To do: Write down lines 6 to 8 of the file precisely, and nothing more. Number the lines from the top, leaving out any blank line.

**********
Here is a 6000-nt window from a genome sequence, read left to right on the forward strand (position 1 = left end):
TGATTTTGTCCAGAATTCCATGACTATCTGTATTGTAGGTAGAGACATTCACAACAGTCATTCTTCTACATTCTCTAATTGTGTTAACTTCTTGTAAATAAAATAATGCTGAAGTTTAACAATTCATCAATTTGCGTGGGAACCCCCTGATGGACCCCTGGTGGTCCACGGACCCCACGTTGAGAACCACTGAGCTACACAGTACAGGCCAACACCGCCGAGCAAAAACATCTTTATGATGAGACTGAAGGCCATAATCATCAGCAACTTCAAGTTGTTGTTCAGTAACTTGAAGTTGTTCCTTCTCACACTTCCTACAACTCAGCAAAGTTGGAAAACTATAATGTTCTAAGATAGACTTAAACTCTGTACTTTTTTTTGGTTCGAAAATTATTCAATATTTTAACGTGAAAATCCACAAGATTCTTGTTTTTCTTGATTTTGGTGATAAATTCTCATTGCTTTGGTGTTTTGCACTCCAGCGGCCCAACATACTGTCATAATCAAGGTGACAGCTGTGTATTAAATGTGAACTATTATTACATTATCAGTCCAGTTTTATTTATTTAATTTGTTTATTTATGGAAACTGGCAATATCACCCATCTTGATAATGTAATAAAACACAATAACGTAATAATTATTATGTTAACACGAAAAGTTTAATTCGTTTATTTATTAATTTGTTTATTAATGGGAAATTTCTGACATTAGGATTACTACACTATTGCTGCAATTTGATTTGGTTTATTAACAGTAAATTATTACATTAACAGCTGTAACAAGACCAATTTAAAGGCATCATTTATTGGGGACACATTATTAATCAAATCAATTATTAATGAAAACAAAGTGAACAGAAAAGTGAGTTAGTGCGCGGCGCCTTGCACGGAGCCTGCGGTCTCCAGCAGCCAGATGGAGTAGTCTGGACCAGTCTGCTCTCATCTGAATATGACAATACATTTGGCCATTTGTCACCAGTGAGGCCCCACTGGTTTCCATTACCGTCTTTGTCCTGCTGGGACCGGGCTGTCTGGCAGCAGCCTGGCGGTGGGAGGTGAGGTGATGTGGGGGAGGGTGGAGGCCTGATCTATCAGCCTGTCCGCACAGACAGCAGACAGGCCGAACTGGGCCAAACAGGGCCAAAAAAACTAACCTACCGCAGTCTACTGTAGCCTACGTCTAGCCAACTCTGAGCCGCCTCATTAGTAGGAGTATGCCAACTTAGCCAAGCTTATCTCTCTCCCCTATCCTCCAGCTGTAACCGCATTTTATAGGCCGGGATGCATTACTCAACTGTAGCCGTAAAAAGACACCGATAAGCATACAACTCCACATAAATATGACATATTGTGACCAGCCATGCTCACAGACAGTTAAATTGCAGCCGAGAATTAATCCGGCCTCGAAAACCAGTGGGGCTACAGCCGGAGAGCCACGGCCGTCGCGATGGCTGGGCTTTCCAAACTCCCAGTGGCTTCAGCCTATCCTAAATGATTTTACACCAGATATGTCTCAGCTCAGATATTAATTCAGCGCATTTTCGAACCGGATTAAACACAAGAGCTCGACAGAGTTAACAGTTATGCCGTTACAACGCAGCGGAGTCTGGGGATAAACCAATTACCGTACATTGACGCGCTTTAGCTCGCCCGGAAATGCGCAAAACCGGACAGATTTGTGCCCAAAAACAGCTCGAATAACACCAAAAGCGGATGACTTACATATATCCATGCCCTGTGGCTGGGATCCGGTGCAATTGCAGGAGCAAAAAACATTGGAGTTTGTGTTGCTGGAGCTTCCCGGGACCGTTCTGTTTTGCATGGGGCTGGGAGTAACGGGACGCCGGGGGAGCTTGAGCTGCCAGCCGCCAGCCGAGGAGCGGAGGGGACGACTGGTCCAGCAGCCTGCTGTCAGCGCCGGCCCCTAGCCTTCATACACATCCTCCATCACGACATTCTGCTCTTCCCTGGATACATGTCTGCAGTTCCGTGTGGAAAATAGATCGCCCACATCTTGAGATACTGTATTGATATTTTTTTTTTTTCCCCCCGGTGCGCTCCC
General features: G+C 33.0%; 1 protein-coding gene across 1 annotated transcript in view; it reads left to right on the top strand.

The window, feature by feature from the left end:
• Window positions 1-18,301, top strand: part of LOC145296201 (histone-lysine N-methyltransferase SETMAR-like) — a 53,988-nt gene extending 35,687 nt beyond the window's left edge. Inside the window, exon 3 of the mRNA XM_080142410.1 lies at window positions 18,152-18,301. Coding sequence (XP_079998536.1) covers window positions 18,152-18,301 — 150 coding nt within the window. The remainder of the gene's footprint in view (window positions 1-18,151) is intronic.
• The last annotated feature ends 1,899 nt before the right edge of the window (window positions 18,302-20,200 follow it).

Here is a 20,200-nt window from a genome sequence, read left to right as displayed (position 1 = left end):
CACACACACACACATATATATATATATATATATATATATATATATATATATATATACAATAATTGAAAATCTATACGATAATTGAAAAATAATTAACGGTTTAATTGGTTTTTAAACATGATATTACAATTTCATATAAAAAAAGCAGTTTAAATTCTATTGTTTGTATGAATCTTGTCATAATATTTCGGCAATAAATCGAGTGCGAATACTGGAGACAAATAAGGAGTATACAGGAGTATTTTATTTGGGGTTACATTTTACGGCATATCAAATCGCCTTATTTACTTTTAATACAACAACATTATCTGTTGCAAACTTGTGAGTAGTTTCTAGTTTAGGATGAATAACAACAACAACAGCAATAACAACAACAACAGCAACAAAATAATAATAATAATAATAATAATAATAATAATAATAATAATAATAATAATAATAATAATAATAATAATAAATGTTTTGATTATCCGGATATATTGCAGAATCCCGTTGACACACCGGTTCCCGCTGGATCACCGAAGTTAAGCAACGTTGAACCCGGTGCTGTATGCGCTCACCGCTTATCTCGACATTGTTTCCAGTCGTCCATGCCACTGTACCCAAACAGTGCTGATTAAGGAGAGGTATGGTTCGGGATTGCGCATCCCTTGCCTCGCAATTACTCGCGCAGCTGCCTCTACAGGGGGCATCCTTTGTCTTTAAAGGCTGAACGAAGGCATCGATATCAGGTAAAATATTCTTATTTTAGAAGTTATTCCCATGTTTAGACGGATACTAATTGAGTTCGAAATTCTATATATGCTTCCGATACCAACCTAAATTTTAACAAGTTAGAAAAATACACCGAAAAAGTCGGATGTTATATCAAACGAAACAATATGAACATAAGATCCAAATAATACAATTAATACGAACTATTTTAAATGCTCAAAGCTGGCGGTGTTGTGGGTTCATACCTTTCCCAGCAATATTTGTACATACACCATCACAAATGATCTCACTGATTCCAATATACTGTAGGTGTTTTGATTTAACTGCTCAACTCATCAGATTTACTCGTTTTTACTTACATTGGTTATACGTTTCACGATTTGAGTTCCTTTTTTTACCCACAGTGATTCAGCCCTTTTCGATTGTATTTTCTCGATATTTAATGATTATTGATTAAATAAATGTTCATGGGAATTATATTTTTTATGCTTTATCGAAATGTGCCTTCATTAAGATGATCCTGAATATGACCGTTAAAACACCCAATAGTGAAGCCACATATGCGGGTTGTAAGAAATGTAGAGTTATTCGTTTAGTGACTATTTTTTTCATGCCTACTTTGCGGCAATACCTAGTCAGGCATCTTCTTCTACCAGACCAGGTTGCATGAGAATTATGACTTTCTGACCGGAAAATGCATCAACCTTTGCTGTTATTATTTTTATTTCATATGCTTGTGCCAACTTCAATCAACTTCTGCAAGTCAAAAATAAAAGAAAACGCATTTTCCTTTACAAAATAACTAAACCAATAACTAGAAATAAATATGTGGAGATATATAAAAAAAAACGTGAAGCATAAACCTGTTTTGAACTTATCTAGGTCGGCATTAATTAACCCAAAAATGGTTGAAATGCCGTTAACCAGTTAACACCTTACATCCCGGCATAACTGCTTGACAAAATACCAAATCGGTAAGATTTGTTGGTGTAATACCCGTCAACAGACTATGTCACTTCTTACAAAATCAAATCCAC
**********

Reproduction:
• The last annotated feature ends 1,899 nt before the right edge of the window (window positions 18,302-20,200 follow it).

Here is a 20,200-nt window from a genome sequence, read left to right as displayed (position 1 = left end):
CACACACACACACATATATATATATATATATATATATATATATATATATATATATACAATAATTGAAAATCTATACGATAATTGAAAAATAATTAACGGTTTAATTGGTTTTTAAACATGATATTACAATTTCATATAAAAAAAGCAGTTTAAATTCTATTGTTTGTATGAATCTTGTCATAATATTTCGGCAATAAATCGAGTGCGAATACTGGAGACAAATAAGGAGTATACAGGAGTATTTTATTTGGGGTTACATTTTACGGCATATCAAATCGCCTTATTTACTTTTAATACAACAACATTATCTGTTGCAAACTTGTGAGTAGTTTCTAGTTTAGGATGAATAACAACAACAACAGCAATAACAACAACAACAGCAACAAAATAATAATAATAATAATAATAATAATAATAATAATAATAATAATAATAATAATAATAATAATAATAATAAATGTTTTGATTATCCGGATATATTGCAGAATCCCGTTGACACACCGGTTCCCGCTGGATCACCGAAGTTAAGCAACGTTGAACCCGGTGCTGTATGCGCTCACCGCTTATCTCGACATTGTTTCCAGTCGTCCATGCCACTGTACCCAAACAGTGCTGATTAAGGAGAGGTATGGTTCGGGATTGCGCATCCCTTGCCTCGCAATTACTCGCGCAGCTGCCTCTACAGGGGGCATCCTTTGTCTTTAAAGGCTGAACGAAGGCATCGATATCAGGTAAAATATTCTTATTTTAGAAGTTATTCCCATGTTTAGACGGATACTAATTGAGTTCGAAATTCTATATATGCTTCCGATACCAACCTAAATTTTAACAAGTTAGAAAAATACACCGAAAAAGTCGGATGTTATATCAAACGAAACAATATGAACATAAGATCCAAATAATACAATTAATACGAACTATTTTAAATGCTCAAAGCTGGCGGTGTTGTGGGTTCATACCTTTCCCAGCAATATTTGTACATACACCATCACAAATGATCTCACTGATTCCAATATACTGTAGGTGTTTTGATTTAACTGCTCAACTCATCAGATTTACTCGTTTTTACTTACATTGGTTATACGTTTCACGATTTGAGTTCCTTTTTTTACCCACAGTGATTCAGCCCTTTTCGATTGTATTTTCTCGATATTTAATGATTATTGATTAAATAAATGTTCATGGGAATTATATTTTTTATGCTTTATCGAAATGTGCCTTCATTAAGATGATCCTGAATATGACCGTTAAAACACCCAATAGTGAAGCCACATATGCGGGTTGTAAGAAATGTAGAGTTATTCGTTTAGTGACTATTTTTTTCATGCCTACTTTGCGGCAATACCTAGTCAGGCATCTTCTTCTACCAGACCAGGTTGCATGAGAATTATGACTTTCTGACCGGAAAATGCATCAACCTTTGCTGTTATTATTTTTATTTCATATGCTTGTGCCAACTTCAATCAACTTCTGCAAGTCAAAAATAAAAGAAAACGCATTTTCCTTTACAAAATAACTAAACCAATAACTAGAAATAAATATGTGGAGATATATAAAAAAAAACGTGAAGCATAAACCTGTTTTGAACTTATCTAGGTCGGCATTAATTAACCCAAAAATGGTTGAAATGCCGTTAACCAGTTAACACCTTACATCCCGGCATAACTGCTTGACAAAATACCAAATCGGTAAGATTTGTTGGTGTAATACCCGTCAACAGACTATGTCACTTCTTACAAAATCAAATCCAC